This is what the oath of Canadian citizenship looks like after the Queen’s death

Each year, thousands of immigrants across the country eagerly await the privilege of reading the oath of Canadian citizenship.

Since the death of Canada’s head of state, Queen Elizabeth II, many aspiring Canadian citizens have wondered how the loss will be reflected in the oath of Canadian citizenship, since the text includes a line about bearing true allegiance to the queen.

Here’s what it looked like during the Queen’s lifetime:

“I swear (or solemnly affirm) that I will be faithful and bear true allegiance to Her Majesty Queen Elizabeth, Second Queen of Canada, to her heirs and successors, that I will faithfully observe the laws of Canada, including the Constitution which recognizes and affirms the Aboriginal and Treaty rights of First Nations, Inuit and Métis, and that I will faithfully perform my duties as a Canadian citizen.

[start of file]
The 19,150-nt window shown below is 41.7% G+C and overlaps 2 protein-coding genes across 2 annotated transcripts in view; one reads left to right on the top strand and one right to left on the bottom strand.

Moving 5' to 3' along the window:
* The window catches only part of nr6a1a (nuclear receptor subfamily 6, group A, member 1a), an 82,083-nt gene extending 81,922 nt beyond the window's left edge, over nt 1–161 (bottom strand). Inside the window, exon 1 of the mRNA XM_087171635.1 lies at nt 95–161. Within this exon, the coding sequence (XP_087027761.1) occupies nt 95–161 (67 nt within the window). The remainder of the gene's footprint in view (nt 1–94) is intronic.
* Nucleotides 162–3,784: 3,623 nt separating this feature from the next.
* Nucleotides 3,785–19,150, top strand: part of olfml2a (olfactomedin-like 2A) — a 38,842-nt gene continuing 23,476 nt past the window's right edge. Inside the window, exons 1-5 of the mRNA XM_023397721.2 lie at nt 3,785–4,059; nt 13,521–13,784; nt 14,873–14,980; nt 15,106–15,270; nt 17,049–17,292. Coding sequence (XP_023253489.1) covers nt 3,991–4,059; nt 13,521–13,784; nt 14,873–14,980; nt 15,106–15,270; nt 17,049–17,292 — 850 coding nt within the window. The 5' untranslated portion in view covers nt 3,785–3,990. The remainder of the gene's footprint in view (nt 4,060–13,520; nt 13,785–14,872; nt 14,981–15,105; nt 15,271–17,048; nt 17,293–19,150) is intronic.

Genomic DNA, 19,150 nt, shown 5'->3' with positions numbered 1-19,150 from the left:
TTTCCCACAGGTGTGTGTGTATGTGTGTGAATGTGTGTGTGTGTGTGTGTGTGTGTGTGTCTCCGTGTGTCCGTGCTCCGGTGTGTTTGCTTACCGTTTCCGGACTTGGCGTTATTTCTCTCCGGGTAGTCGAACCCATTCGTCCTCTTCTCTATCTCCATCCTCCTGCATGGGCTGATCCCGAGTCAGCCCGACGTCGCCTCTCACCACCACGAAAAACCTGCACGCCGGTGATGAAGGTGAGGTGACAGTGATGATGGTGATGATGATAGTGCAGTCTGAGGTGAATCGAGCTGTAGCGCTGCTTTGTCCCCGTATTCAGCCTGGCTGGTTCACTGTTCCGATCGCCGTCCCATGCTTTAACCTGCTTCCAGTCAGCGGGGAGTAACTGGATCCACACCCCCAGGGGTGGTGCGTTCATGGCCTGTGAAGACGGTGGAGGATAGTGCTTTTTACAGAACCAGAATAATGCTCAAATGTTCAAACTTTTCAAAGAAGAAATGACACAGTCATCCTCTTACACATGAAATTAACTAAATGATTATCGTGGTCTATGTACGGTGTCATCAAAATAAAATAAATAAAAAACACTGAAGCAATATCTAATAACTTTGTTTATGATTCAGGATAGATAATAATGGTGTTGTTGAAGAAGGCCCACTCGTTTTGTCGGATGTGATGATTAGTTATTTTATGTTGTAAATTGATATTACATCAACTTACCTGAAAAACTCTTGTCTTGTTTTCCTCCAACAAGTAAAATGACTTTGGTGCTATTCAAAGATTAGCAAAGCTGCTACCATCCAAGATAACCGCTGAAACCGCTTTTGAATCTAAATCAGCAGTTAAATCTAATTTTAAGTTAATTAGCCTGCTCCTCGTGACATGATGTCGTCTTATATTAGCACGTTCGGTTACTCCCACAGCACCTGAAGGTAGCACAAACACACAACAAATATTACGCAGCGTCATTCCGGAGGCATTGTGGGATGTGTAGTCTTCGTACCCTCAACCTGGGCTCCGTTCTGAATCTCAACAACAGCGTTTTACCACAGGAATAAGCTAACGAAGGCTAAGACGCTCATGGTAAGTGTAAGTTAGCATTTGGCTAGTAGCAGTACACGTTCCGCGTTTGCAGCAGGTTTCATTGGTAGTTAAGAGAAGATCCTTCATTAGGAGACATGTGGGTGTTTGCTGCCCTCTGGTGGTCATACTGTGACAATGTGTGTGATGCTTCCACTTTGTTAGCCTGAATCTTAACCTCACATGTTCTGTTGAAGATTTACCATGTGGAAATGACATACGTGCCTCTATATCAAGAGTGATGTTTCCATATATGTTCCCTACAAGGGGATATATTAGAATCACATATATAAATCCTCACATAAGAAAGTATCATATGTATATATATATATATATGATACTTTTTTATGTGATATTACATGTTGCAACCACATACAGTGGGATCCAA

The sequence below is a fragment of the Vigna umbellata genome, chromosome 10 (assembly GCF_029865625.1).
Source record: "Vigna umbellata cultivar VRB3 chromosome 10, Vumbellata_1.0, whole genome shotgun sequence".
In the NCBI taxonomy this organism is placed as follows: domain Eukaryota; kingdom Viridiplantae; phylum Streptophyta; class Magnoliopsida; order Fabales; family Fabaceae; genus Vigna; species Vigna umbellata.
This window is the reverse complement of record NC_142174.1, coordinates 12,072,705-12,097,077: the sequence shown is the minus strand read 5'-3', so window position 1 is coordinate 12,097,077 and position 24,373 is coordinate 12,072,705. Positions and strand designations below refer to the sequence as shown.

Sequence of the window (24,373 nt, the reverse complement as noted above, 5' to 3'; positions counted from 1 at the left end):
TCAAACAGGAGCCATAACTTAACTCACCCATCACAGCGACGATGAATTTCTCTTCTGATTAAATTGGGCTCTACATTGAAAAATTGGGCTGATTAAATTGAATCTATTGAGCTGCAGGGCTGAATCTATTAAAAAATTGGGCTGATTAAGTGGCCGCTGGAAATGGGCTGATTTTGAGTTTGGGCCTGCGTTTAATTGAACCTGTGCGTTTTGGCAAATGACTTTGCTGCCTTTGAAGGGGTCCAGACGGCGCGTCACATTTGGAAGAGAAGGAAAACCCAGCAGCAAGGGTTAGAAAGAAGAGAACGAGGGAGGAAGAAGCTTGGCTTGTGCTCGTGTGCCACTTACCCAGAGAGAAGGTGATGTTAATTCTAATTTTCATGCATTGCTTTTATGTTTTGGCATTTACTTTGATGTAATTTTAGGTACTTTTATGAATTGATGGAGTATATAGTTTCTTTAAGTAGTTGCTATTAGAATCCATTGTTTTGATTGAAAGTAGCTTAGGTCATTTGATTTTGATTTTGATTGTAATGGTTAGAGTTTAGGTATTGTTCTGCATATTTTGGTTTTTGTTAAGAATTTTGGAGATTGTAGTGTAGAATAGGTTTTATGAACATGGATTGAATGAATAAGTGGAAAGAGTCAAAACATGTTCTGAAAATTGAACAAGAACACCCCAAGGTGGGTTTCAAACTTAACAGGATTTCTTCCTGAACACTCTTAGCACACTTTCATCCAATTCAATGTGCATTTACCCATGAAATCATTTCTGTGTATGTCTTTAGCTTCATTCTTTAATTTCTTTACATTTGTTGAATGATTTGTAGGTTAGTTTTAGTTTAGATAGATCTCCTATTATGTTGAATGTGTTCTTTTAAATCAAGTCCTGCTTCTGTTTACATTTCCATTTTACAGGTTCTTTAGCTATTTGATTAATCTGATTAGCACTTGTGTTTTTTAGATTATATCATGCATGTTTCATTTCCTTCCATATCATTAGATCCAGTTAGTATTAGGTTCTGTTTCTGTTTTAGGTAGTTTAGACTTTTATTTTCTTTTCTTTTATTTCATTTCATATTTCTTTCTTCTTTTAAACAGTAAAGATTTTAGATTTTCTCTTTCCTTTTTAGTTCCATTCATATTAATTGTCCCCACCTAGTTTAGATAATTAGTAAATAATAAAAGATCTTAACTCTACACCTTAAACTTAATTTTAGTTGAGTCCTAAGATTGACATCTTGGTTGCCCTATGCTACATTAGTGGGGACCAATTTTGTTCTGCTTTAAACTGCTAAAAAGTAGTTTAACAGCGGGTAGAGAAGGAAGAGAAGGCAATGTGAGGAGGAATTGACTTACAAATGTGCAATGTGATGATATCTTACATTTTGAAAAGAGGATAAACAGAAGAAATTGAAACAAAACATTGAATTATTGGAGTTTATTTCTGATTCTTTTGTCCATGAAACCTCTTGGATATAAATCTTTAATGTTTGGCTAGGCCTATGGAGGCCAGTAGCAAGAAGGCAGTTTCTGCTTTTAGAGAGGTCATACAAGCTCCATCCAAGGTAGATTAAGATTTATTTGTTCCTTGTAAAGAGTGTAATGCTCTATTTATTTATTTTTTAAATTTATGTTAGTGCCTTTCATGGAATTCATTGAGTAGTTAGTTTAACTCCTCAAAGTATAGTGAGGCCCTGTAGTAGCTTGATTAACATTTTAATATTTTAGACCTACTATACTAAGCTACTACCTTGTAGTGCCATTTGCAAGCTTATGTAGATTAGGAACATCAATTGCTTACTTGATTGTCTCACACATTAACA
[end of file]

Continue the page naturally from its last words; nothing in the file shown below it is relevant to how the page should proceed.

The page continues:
The text was updated last year to include and recognize Indigenous rights. It was again amended and all mentions of the Queen were replaced with King Charles III.

“Following the death of Her Majesty Queen Elizabeth II yesterday, the reference to Her Majesty in the oath of citizenship has been changed to refer to King Charles III,” IRCC representative Stuart Isherwood told Daily Hive in an email.

According to this information, the new oath will read as follows:

“I swear (or solemnly affirm) that I will be faithful and bear true allegiance to His Majesty King Charles, Third King of Canada, to his heirs and successors, that I will faithfully observe the laws of Canada, including the Constitution which recognizes and affirms the Aboriginal and Treaty rights of First Nations, Inuit and Métis, and that I will faithfully perform my duties as a Canadian citizen.

“This change was made pursuant to the Interpretation Act and applies to all future citizenship ceremonies,” Isherwood added.

“The Citizenship Act and written references to the Oath of Citizenship will be formally amended in due course. »